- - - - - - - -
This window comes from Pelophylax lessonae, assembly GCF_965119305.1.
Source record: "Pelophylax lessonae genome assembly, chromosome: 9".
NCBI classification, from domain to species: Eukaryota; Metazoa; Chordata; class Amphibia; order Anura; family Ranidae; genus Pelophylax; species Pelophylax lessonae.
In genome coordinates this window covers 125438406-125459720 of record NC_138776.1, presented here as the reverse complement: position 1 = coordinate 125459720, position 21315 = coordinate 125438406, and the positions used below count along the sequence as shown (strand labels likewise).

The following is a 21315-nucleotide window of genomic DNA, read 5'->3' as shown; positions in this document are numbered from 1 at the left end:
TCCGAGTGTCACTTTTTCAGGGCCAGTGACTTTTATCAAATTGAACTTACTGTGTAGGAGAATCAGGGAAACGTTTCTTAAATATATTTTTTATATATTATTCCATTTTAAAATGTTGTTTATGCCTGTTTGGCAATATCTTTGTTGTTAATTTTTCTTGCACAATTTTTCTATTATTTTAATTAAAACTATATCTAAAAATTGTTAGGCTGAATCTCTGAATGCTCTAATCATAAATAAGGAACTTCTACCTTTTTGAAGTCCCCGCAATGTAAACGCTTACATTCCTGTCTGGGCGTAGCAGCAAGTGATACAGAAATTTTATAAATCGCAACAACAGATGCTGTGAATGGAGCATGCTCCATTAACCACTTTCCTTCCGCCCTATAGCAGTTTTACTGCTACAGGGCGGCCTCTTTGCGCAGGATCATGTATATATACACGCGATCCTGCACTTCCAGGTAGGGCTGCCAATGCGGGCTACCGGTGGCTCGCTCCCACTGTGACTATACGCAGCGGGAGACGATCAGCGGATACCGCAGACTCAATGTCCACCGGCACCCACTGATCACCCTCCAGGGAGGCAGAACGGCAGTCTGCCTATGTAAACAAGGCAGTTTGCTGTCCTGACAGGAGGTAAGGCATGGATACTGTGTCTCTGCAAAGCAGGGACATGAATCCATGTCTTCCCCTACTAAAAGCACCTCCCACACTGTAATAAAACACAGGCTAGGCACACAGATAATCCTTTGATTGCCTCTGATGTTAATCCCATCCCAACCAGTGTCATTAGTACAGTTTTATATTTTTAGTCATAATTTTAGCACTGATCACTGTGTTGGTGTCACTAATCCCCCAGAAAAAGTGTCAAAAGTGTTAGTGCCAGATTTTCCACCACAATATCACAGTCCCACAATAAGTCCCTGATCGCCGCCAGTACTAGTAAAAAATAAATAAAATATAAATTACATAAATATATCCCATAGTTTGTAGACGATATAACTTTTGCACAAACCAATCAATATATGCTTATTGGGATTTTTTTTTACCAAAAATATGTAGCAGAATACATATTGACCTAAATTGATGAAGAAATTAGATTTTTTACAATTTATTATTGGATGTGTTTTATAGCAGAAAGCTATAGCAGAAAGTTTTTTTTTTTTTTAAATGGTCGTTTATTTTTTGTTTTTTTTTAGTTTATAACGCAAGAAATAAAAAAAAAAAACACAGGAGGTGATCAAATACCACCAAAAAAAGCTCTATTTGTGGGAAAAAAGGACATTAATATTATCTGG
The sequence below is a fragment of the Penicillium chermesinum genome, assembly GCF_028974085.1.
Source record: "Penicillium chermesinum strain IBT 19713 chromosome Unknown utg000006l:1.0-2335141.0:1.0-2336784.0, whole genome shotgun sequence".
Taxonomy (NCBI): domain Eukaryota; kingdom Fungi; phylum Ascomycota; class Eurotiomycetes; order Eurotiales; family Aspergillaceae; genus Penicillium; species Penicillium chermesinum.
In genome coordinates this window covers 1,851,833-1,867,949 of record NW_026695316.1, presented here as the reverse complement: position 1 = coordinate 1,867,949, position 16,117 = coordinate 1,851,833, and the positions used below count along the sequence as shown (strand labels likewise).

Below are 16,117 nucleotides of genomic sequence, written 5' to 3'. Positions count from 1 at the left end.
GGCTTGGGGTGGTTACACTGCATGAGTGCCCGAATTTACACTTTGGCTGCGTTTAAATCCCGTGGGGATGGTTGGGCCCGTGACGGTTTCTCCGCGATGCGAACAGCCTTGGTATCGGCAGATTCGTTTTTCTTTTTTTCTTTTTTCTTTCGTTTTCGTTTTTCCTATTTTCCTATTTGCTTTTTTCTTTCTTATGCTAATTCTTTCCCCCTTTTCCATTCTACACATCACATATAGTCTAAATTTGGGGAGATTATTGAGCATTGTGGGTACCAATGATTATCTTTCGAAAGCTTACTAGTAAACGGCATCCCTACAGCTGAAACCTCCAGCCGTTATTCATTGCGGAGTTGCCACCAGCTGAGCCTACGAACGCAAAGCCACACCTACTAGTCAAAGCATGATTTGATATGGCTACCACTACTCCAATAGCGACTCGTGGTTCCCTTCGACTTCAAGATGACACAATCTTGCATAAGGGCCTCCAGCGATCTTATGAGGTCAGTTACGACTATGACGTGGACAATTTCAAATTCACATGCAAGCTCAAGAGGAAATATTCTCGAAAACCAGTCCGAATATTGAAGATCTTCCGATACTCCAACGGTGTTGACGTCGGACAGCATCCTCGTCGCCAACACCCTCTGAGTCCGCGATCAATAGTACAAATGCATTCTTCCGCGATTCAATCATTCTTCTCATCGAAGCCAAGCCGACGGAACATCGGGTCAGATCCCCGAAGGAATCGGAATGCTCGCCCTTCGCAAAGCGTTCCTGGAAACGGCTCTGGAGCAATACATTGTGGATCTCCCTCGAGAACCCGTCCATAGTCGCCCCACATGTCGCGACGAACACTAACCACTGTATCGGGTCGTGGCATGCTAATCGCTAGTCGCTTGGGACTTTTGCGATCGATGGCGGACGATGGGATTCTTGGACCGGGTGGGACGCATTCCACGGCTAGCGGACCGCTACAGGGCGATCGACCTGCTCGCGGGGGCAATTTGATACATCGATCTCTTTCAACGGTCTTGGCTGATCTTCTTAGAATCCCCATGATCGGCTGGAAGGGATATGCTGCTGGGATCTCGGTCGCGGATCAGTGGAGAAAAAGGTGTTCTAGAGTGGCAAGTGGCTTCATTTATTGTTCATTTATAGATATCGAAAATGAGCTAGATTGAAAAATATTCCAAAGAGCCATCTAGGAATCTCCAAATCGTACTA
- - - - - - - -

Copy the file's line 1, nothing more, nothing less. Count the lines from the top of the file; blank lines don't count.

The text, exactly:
This window comes from Pelophylax lessonae, assembly GCF_965119305.1.